For their part, defiant teachers’ unions embraced a series of proposals on the other end of the spectrum. The head of one national teachers union said that schools’ physical reopenings should only take place where the daily community infection rate among those tested is below 5% and the transmission rate is less than 1% – a pipe dream currently – threatening that if authorities decide otherwise they are likely to face protests, strikes, and lawsuits.
So where do voters come down? Well, by a margin of 53% to 34%, poll respondents offered the opinion that Trump’s stance is guided more by politics than “the nation’s interest.” By contrast, the poll numbers for union leaders’ position was nearly inverted: 50% say the teachers are motivated by the national interest with only 32% saying it was most primarily politics.
That answers to that question – or, at least, adults’ perceptions – depend on their proximity to K-12 students. Parents of students in public schools have markedly lower concerns about the price their children will pay if schools are physically closed for an extended period of time this autumn than registered voters without school-age children.
Asked whether students’ “social and emotional health” will be negatively affected, 46% of parents answered affirmatively. Among non-parents, it was much higher – 64%.
The same dynamic was true when asked whether their “education this year” will be negatively affected: 58% of voters without children feared this outcome, while only 43% of parents expressed that fear. The same pattern was true regarding “long-term education prospects.” Only 39% of parents expressed that worry, while 58% of non-parents fear long-lasting damage to kids.
And so it went on every question: a family’s mental health, family finances, kids’ physical health. In each case, non-parents had a more dire outlook than parents.
These findings surprised Della Volpe, who initially found them counterintuitive. Isn’t the burden of home schooling and remote learning stressing out parents, who either have to work at home or scramble to find child care? Apparently not as much as had been assumed. One possible answer to this enigma is unflattering to educators: Maybe the schools aren’t doing all that good a job. A more likely explanation is that parents are witnessing first-hand just how resilient their kids are – and are enjoying spending more time with them.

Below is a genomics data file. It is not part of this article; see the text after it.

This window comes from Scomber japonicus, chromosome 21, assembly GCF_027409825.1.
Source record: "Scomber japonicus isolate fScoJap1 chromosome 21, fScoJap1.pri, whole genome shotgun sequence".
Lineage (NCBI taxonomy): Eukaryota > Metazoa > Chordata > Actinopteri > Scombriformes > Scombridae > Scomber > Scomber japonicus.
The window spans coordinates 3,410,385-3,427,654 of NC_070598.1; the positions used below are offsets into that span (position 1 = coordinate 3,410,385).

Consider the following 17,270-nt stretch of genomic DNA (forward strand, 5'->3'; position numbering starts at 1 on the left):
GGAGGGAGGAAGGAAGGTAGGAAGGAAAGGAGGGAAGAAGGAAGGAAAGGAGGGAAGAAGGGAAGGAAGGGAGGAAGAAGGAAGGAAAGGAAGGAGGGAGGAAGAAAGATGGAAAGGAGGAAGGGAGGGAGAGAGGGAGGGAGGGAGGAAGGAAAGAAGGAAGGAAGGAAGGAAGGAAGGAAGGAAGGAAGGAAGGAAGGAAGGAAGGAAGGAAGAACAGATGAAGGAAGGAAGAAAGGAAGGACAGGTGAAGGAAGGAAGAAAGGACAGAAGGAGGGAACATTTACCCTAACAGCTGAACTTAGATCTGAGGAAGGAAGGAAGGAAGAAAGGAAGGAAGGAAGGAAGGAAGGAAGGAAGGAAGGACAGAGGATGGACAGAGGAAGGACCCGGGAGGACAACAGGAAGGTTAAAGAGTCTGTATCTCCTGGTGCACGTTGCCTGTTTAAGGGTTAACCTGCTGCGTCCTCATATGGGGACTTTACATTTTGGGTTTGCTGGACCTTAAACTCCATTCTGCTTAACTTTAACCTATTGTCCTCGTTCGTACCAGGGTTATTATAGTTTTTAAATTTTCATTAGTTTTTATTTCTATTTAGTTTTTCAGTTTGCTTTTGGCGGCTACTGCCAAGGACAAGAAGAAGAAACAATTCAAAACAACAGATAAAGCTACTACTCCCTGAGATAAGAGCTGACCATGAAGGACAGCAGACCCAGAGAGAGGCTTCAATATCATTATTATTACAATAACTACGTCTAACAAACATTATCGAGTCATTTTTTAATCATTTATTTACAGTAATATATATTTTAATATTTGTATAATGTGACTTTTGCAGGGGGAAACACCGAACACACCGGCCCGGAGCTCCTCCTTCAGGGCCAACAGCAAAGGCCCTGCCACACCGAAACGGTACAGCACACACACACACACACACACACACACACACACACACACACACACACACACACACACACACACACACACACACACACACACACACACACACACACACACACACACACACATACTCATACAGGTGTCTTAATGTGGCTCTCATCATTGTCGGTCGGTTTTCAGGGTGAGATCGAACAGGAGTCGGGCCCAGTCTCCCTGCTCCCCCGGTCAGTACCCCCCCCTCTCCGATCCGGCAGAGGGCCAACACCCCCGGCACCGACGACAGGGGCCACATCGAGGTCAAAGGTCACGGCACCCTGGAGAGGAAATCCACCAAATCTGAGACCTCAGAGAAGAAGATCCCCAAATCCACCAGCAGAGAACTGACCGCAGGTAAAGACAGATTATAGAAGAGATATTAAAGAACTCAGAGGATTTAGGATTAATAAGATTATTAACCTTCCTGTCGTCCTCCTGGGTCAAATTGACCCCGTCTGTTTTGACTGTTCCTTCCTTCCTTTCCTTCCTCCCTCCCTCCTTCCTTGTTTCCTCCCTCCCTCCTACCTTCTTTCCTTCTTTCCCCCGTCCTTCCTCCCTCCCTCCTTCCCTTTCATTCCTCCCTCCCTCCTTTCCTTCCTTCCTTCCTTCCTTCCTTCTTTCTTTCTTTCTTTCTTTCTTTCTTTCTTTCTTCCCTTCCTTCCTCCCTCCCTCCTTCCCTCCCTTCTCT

Moving on to higher education, voters’ attitudes are strikingly similar to their views of K-12 schools. Only 15% believe it’s best for the country to have colleges and universities reopen on time, with on-campus learning. Nearly half (46%) say a case-by-case basis is best, with slightly more than one-third of registered voters saying these institutions should not reopen fully until a vaccine has been developed and made accessible.
Asked about collegiate athletics, a plurality of registered voters (44%) believe that the autumn NCAA Division I sports season should be canceled, with 35% saying that each conference should make its own decision.
These views have potentially fateful financial implications for university administrators beyond the billions of dollars that would be lost by canceling the 2020 college football season. A vast majority of registered American voters – nearly four out of five – stated that colleges and universities where students are forced take classes online and cannot not participate in traditional social and extracurricular campus activities should get a break on tuition and fees. Only 15% say they should remain the same.
Carl M. Cannon is the Washington bureau chief for RealClearPolitics. Reach him on Twitter @CarlCannon.